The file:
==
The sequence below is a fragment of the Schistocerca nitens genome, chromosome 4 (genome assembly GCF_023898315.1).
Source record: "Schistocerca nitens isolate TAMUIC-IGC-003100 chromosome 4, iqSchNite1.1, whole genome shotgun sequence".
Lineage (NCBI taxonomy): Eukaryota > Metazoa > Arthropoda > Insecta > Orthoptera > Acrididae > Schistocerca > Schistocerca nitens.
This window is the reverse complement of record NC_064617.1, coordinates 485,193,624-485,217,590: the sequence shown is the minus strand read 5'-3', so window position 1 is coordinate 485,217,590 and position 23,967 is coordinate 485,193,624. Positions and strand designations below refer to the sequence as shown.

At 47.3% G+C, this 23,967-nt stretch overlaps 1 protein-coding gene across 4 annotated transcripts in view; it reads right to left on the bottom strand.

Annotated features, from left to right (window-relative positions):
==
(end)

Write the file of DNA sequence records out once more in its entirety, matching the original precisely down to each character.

The sequence below is a fragment of the Schistocerca nitens genome, chromosome 4 (genome assembly GCF_023898315.1).
Source record: "Schistocerca nitens isolate TAMUIC-IGC-003100 chromosome 4, iqSchNite1.1, whole genome shotgun sequence".
Lineage (NCBI taxonomy): Eukaryota > Metazoa > Arthropoda > Insecta > Orthoptera > Acrididae > Schistocerca > Schistocerca nitens.
This window is the reverse complement of record NC_064617.1, coordinates 485,193,624-485,217,590: the sequence shown is the minus strand read 5'-3', so window position 1 is coordinate 485,217,590 and position 23,967 is coordinate 485,193,624. Positions and strand designations below refer to the sequence as shown.

At 47.3% G+C, this 23,967-nt stretch overlaps 1 protein-coding gene across 4 annotated transcripts in view; it reads right to left on the bottom strand.

Annotated features, from left to right (window-relative positions):